On Labor Day, as revelers en route to the West Indian Day Parade pass me by in vibrant costumes, I walk down a sunny block in Bedford-Stuyvesant to Legacy Russell’s lovely Brooklyn brownstone. Russell is a writer, curator and the founding theorist behind Glitch Feminism, a cultural manifesto and movement which aims to utilize the digital as a means of resisting dominion over the corporeal. And as of September, Russell has brought her brilliance to the Studio Museum in Harlem as its new associate curator of exhibitions. Settling in to talk, I listen to Russell intently, as she sits across from me in a leopard jumpsuit, bare-faced and nuzzling her eight-month-old pup. She speaks assuredly about the esteemed Studio Museum: “There is a really important history of criticality and a care that space has set, in terms of setting a really high bar for what the future of the art world can look like.”
Russell’s career is tied to her New York upbringing. Born and bred in the East Village, raised by her late photographer father (a native Harlemite) and gerontologist mother (an East Village resident still living there in her 70s), Russell calls them “the most primary creative influences.” Being an East Village kid, art destinations like Performance Space 122, Theatre for the New City and St. Mark’s Church-In-The-Bowery were everyday experiences. And that early immersion in art firmly shaped Russell’s future interests in gender, performance, digital feminism and empowering bodies of color on the internet. “Where punk and drag intersect is where I became more curious,” Russell says. “Within those two histories there are a lot of exciting contributions to a larger dialogue of queer and body culture. That space allowed me as a young femme- identifying person to explore versions of what that could mean.”
Russell returned to New York at the end of 2017 after a five-year sojourn in London, where she earned a graduate degree at Goldsmiths and subsequently worked for Artsy while nurturing her curatorial platform NO ANGEL. For “Wandering/Wilding: Blackness on the Internet,” an exhibition that took place at the IMT Gallery in collaboration with the ICA London in 2016, Russell presented artists Niv Acosta, Hannah Black, Evan Ifekoya, Devin Kenny and Fannie Sosa. “‘Wandering/Wilding’ set up a dialogue between the notion of the flâneur, the wanderer and the racist newspaper headline about Black youth ‘wilding’ in the streets (famously bolstered by Donald Trump to lambast the Central Park 5, who were wrongfully convicted),” explains Kenny. “Legacy is creatively, socially and politically engaged. She’s really a force to be reckoned with.”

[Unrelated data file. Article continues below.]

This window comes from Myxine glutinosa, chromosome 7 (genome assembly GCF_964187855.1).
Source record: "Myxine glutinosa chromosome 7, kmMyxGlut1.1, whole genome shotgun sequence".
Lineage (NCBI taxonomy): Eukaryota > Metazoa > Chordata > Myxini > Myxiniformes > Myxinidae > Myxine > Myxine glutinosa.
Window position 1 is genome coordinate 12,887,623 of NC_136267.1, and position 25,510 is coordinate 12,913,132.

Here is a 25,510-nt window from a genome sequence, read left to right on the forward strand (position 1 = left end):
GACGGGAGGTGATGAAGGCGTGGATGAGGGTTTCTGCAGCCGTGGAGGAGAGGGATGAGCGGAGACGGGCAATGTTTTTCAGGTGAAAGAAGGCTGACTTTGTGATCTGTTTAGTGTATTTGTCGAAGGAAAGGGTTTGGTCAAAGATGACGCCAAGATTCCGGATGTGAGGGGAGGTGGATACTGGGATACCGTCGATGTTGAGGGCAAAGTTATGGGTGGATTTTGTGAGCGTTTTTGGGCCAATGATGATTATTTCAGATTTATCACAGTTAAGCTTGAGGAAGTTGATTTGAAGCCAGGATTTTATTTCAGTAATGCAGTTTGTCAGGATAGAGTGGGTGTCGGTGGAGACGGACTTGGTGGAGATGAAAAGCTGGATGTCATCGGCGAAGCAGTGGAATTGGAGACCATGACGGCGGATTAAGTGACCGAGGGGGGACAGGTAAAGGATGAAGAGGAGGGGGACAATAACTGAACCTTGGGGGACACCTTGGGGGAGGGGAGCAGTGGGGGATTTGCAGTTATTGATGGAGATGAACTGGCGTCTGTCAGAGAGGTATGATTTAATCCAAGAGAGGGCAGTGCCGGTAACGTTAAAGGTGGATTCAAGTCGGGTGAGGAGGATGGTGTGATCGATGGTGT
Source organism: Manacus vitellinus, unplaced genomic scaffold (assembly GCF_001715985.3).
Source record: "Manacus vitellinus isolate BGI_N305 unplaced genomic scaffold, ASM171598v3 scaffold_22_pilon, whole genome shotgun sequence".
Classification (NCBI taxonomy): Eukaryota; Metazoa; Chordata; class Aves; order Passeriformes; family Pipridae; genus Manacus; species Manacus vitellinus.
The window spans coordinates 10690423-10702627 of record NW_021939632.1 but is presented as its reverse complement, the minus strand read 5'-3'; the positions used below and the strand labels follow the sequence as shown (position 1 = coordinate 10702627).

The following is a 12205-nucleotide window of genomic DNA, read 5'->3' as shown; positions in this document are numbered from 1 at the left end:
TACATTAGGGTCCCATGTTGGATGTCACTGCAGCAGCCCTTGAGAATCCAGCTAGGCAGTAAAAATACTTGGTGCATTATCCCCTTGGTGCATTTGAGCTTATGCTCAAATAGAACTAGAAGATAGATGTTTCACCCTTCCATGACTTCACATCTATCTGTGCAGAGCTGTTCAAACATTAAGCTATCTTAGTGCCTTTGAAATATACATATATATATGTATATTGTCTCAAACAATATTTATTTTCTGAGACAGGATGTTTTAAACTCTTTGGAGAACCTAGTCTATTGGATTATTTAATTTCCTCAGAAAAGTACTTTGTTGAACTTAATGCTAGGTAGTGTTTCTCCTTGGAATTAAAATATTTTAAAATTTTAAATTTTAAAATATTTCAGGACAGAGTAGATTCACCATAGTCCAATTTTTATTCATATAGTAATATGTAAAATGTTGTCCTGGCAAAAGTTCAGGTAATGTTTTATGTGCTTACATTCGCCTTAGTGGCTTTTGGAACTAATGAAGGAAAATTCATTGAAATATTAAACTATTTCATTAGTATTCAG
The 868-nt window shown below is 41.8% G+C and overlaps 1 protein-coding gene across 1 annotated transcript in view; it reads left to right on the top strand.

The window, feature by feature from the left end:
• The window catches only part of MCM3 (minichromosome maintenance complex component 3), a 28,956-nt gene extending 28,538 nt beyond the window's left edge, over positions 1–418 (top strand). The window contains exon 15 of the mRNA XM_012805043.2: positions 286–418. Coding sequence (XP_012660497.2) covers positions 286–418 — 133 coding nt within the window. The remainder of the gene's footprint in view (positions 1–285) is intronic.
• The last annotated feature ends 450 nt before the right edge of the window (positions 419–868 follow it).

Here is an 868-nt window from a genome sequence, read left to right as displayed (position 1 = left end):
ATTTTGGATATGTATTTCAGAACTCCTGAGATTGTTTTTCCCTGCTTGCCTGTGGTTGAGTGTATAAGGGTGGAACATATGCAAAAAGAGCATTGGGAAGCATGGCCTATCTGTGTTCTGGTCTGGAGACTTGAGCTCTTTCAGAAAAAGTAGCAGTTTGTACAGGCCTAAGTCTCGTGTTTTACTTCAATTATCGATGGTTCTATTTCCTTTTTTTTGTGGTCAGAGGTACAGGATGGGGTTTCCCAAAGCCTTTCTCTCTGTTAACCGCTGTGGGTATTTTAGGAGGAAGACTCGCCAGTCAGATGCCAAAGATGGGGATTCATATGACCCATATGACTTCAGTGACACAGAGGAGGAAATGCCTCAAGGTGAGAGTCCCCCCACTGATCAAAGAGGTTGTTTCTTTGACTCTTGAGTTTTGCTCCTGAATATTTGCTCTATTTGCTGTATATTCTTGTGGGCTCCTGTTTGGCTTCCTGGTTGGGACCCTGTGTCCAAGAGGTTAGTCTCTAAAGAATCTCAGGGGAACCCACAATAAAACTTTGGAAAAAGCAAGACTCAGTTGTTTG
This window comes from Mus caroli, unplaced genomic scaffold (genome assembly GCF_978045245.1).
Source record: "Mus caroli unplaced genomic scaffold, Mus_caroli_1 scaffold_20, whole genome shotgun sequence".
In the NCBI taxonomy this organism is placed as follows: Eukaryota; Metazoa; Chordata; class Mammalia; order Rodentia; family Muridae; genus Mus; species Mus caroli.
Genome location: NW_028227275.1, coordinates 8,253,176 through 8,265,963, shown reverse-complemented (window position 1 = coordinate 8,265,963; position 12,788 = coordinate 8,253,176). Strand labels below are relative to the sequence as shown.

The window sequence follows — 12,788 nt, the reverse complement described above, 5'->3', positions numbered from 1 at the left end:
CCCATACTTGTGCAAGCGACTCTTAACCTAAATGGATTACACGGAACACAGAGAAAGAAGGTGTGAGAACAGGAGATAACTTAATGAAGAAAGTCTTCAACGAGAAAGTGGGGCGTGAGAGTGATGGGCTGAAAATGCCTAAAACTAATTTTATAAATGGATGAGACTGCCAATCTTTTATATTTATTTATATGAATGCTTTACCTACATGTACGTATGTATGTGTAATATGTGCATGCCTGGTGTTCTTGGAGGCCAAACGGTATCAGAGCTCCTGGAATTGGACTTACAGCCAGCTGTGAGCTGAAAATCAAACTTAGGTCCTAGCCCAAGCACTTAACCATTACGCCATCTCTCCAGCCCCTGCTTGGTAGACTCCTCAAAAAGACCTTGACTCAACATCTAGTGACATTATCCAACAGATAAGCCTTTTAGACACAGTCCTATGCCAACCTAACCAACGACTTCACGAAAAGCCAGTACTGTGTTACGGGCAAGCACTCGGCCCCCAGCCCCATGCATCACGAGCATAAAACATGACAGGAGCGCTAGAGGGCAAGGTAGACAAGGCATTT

Russell has spoken all over the globe about Glitch Feminism, using a digital manifesto that brings together myriad references including an archival video of RuPaul on The Geraldo Rivera Show stating “we are all born naked and the rest is drag”; Frank Ocean’s “Pink + White”; and a quote from James Baldwin’s “Giovanni’s Room.” Together, the clips affirm Russell’s stance that the body is a social construct that can detach itself to embrace a new reality: Glitch Feminism can be an erratum, a necessary correction. Russell’s pioneering ideas are encapsulated in her forthcoming Verso Books debut simply titled “Glitch Feminism,” which is presented for universal appeal in a zine format with straightforward language.
Russell points out, “I wanted it to be something that didn’t get too wrapped up in academia. The idea of a zine was inspiring to me because it can be easily disseminated, can easily be carried with you, and isn’t too expensive.”
Will Glitch Feminism come into play at the Studio Museum? To that, Russell responds, “I’m less concerned about bringing this ethos into that institution and more interested in what it can mean as it is tied to the mission of the museum. The idea of creating space for artists of African descent is really urgent. That’s where the intersection comes into play.”
Thelma Golden, the museum’s director and chief curator, offers, “Our mission at the Studio Museum is about thinking deeply about issues of culture and society while looking closely at the visual world, about enabling artists’ creativity while seeking to energize the public. Legacy has an extraordinary record of achievements in all those areas. We couldn’t be more excited to welcome her.” Russell is a former downtown kid, who is Brooklyn-based, and will now be creating culture in Harlem. Her New York cultivated roots have prepared her for this role.